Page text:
by Miranda Wall-Franklin, Tel Aviv University International MA in Conflict Resolution & Mediation
Graduate school is like a roller coaster. You get on, it starts slow, and then it gradually accelerates until you’re on a high-speed ride and cannot get off until it ends. Lately, school has been intense. I had my first final exam yesterday (whoo!), two papers due next week, and one final exam to study for. After next week, I will have a final paper due every week for the next month. In addition to my school work, I am doing some extra curricular activities.
I’m happily surprised by how easily and quickly things happen here. One of my goals for coming to Israel was to work with children in an empathy-building capacity. Just three months later, I have an internship with Debate for Peace and will be starting a volunteer project with Elifelet shortly. Elifelet is an Israeli nonprofit focused on helping refugee children in the country. I will go to an under-staffed refugee day care center once a week in order to be a consistent caregiver for at least one 2-3 year old child. It’s a cause I think is super important and I’m so excited to get started.
Another one of my goals was to work in the lab of Nurit Shnabel, a social psychology professor at Tel Aviv University whose research I admire. Just a couple weeks after reaching out to her, I am helping two of her PhD candidates with a research project.
I was also accepted into a conference called VHacks held in Rome. It brings students with technology backgrounds and students with social change initiatives together. Very exciting!
Oh, and I am also on two committees at TAU: International Senate, which brings together representatives from every international program to suggest activities for the student union and our Madrichim (ambassadors to everything non-academic in Israel), and Interdisciplinary Committee, where we plan speakers and events related to conflict resolution for our fellow classmates.
As you can see, I’m doing a lot, not to mention my classes. Moreover, I love everything I do. I love the act of learning almost anything. The problem is there is never enough time in the day. My New Year’s resolution for 2018 is simplicity. I believe you do more meaningful work when you do less. The problem is then, how do I do less? The best answer I’ve been able to come up with is to pick one thing – the thing – you want to focus on. But then what is the thing?
I’ve been pondering this for awhile. I knew I was unhappy working in entertainment so I went to grad school, in part because I thought it would help to clarify what I want to do in life. In some ways it has. I know eventually I want to become a US Diplomat. But in other ways it has made the future even more obscure. Before I join the State Department, I want to spend more time learning. I have a strong interest in social psychology and I thought that I wanted to get a PhD after my Masters. But now I’m not so sure. I’m surprisingly loving my international law and political science classes. And academia is seeming repetitious to me. Occasionally there are new findings, but for the most part, people respond to and expand on other people’s research. When there are new findings, what does that do? Do the findings translate beyond the academic community into actions that affect everyday people? This is an area that needs further research.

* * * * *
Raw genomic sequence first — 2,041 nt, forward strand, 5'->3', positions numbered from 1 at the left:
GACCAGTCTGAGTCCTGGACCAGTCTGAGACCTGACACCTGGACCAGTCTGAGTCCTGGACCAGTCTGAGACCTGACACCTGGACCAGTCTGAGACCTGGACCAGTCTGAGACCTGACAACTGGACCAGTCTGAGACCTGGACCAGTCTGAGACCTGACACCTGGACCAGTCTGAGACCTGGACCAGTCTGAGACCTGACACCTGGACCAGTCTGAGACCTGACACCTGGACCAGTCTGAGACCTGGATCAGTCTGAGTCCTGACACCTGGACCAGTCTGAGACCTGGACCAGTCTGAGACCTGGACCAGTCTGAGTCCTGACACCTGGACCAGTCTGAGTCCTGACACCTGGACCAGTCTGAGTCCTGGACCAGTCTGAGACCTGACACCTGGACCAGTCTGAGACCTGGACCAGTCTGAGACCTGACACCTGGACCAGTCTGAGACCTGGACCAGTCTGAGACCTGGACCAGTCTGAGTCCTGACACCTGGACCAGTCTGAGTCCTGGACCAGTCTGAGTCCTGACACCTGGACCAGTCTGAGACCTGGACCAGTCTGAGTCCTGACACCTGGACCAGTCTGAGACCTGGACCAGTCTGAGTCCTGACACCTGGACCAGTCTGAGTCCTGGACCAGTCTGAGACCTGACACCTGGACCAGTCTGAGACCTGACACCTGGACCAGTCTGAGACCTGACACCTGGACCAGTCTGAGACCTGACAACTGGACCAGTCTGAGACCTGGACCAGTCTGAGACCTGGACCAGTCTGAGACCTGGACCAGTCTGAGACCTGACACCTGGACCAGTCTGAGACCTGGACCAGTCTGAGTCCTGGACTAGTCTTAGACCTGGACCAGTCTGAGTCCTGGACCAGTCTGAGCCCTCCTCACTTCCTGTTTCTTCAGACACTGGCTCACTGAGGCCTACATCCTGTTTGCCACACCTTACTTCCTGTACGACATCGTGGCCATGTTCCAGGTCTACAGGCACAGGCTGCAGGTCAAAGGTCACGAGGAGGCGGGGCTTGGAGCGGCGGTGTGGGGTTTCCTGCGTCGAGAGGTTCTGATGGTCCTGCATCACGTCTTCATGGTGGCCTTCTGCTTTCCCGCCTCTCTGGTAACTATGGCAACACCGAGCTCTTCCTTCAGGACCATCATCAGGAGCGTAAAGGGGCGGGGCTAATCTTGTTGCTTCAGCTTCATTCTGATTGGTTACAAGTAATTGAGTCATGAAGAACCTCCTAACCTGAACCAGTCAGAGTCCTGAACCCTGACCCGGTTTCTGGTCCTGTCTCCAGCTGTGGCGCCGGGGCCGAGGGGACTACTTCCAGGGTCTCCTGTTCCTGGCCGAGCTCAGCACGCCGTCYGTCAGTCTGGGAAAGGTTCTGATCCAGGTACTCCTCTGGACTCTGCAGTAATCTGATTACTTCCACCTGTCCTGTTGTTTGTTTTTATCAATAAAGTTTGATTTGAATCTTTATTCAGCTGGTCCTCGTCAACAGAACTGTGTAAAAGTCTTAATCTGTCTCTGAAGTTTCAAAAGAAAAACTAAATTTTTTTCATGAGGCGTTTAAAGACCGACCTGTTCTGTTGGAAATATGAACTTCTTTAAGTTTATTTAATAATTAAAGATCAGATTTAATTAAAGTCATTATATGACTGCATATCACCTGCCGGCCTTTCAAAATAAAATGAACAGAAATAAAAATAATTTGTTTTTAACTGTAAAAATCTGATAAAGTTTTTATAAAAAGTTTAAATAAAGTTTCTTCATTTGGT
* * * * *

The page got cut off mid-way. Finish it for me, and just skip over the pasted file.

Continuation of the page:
Meanwhile, I have a theory of my own that I developed whilst figuring out what I want to do in life: our ideal career is dependent on our values and our function in the world.
Hypothesis1 (v): Values in line with job correlates with ideal career; β1 > 0
Hypothesis2 (f): Function in the world in line with job correlates with ideal career; β2 > 0
Here’s the statistical formula:
Y = β0 + βvDv + βfDf + ε
My values are doing something that I consider ethically sound, has some positive influence on people’s lives, and that still enables me to live a comfortable life with a decent paycheck. In terms of function in the world, I feel most driven to take an active, getting things done role.
The other night I woke up groggily after a long night of my brain working really hard. The first coherent thought was, “I should go to law school.” This came as a shock to me. Not that I’ve never considered it, but that I’ve never wanted to be a lawyer. It sounds strange since who wouldn’t? But I don’t particularly like the idea of practicing law. I’ve worked with lawyers and the bulk of what they did seemed boring. However, it is in line with my values and function in the world. Additionally, I love the conceptual study of law and value the tools you gain from law school. I also love the negotiating aspect that many lawyers practice. So if I could go to law school and specify in negotiation and international law, I think I would be happy. However, since I have not yet proven my hypotheses above, I cannot be sure. I will let you know in 10 years or so when I have the results.
I want to take the time to acknowledge how lucky I am to have the dilemma of “what do I want to do in life?” Many people do not have this choice.
Here’s to an uncertain and exciting year ahead.
Highlights from this year so far:
(Broshim dorm cat lounging in the community room)
(The Mediterranean during a break from the rain)
Read more in Miranda’s blog A Year In Israel